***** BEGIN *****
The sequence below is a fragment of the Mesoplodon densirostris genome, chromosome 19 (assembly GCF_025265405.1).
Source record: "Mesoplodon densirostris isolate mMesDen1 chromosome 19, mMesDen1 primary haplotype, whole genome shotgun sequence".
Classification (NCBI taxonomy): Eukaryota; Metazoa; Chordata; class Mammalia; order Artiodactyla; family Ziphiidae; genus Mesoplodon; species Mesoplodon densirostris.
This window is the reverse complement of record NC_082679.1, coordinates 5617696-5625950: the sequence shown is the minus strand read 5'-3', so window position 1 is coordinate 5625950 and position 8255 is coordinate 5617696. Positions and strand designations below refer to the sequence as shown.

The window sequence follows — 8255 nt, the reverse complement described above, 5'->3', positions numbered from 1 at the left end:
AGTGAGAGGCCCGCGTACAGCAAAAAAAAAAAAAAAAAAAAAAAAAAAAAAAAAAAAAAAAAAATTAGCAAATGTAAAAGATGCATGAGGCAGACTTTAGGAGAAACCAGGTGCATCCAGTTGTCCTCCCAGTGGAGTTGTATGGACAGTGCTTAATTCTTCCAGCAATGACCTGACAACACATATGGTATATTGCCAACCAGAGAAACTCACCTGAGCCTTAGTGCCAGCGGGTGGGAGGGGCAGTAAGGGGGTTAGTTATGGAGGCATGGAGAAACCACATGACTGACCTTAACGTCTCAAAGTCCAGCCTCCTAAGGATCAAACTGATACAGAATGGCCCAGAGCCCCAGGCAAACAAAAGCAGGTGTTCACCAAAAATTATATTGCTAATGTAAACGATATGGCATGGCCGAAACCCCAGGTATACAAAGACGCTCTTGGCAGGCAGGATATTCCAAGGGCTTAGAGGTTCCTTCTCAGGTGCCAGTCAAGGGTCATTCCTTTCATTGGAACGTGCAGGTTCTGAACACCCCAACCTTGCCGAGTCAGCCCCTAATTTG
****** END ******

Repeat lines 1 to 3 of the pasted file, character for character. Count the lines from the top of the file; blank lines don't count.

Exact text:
The sequence below is a fragment of the Mesoplodon densirostris genome, chromosome 19 (assembly GCF_025265405.1).
Source record: "Mesoplodon densirostris isolate mMesDen1 chromosome 19, mMesDen1 primary haplotype, whole genome shotgun sequence".
Classification (NCBI taxonomy): Eukaryota; Metazoa; Chordata; class Mammalia; order Artiodactyla; family Ziphiidae; genus Mesoplodon; species Mesoplodon densirostris.